1. The extent to which the information is known outside the business;
  2. the extent to which it is known to those inside the business, i.e., by the employees;
  3. the precautions taken by the holder of the trade secret to guard the secrecy of the information;
  4. the savings effected and the value to the holder in having the information as against competitors;
  5. the amount of effort or money expended in obtaining and developing the information; and
  6. the amount of time and expense it would take for others to acquire and duplicate the information.

The court held that neither R.C. 1333.61(D) nor any other provision of the UTSA suggests that, for purposes of trade secret protection, the General Assembly intended to distinguish between information that has been reduced to some tangible form and information that has been memorized:

R.C. 1333.61(D) refers only to “information,” including “any business information or plans, financial information, or listing of names, addresses, or telephone numbers,” and the statute makes no mention of writings or other physical forms that such information might take. Furthermore, nothing in our six-factor test adopted in Plain Dealer, 80 Ohio St.3d at 524-525, 687 N.E.2d 661, indicates that the determination of whether a client list constitutes a trade secret depends on whether it was capable of being memorized or had been memorized.

In addition, more than 40 other states have adopted the Uniform Trade Secrets Act in substantially similar form, and the majority position is that memorized information can be the basis for a trade secret violation. There are, however, some outliers in some states that have decided to exclude memorized information.

Treatises on the subject of trade secrets also support the position that the determination of whether a client list is a protected trade secret does not depend on whether a former employee has memorized it. For example, in 2 Louis Altman, Callmann on Unfair Competition, Trademarks and Monopolies (5th Ed.2005) 14-192-14-195, Section 14.25, the text states that, “[a]s to customer lists, the older rule in some jurisdictions permits taking by memorization. In principle, however, the distinction between written and memorized information should not be encouraged. The form of the information and the manner in which it is obtained are unimportant; the nature of the relationship and the defendant’s conduct should be the determinative factors. The distinction places a premium upon good memory and a penalty upon forgetfulness, and it cannot be justified either from a logical or pragmatic point of view.”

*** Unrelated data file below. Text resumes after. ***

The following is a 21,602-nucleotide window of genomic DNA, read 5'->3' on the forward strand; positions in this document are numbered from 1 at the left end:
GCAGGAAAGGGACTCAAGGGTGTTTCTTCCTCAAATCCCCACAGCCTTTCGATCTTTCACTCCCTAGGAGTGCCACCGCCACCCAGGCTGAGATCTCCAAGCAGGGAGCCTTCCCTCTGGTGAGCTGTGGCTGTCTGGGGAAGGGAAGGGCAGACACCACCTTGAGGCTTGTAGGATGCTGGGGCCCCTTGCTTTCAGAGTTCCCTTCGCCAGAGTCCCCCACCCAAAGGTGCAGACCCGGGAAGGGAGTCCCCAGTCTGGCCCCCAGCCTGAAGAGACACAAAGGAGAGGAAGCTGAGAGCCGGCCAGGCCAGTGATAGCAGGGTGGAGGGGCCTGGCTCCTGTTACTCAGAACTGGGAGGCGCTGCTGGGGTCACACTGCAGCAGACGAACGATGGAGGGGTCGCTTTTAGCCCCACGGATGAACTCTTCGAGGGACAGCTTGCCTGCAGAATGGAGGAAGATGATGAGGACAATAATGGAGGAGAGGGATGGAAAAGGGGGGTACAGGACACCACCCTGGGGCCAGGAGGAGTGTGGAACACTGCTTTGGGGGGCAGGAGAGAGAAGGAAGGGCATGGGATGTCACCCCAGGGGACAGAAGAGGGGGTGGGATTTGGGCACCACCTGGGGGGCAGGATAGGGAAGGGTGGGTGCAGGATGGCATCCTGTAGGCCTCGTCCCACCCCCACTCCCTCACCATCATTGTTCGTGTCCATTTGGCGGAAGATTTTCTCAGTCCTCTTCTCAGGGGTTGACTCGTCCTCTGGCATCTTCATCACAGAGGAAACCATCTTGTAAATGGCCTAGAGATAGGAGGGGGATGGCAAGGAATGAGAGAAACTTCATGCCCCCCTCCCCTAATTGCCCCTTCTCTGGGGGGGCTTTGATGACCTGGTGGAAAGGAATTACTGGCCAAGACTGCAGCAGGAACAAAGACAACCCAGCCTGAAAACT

Summing up, the court concluded that:

We recognize that the protection of trade secrets involves a balancing of public policies, and as stated in E.I. duPont de Nemours & Co. v. Am. Potash & Chem. Corp. (1964), 41 Del.Ch. 533, 548, 200 A.2d 428, “Among the substantial and conflicting policies at play * * * are the protection of employers’ rights in their trade secrets * * * versus the right of the individual to exploit his talents.” However, by adopting the Uniform Trade Secrets Act, with the express purpose “to make uniform the law with respect to their subject among states,” the General Assembly has determined that public policy in Ohio, as in the majority of other jurisdictions, favors the protection of trade secrets, whether memorized or reduced to some tangible form. And, as we stated in Johnson v. Microsoft Corp., 106 Ohio St.3d 278, 2005-Ohio-4985, 834 N.E.2d 791, “The Ohio General Assembly, and not this court, is the proper body to resolve public policy issues.” Id. at 14, citing State v. Smorgala (1990), 50 Ohio St.3d 222, 223, 553 N.E.2d 672 (“the General Assembly should be the final arbiter of public policy”).

The court concluded that information that constitutes a trade secret pursuant to R.C. 1333.61(D) does not lose its character as a trade secret if it has been memorized. It is the information that is protected by the UTSA, regardless of the manner, mode, or form in which it is stored – whether on paper, in a computer, in one’s memory, or in any other medium.

This ruling does not, however, remove unprotected information from the public domain:

Every employee will of course have memories casually retained from the ordinary course of employment. The Uniform Trade Secrets Act does not apply to the use of memorized information that is not a trade secret pursuant to R.C. 1333.61(D).

Left unsaid is what would happen if Martin had just searched the internet for the information and came up with the same results? Employees cannot be asked — absent some type of enforceable noncompete agreement — to erase their knowledge about their previous employer, like names of clients.

So, could Martin have looked up the information in a directory and been free to use the information or would his very knowledge of some client names nullify any attempt at independent creation?

This case seems to have raised more questions than it answered.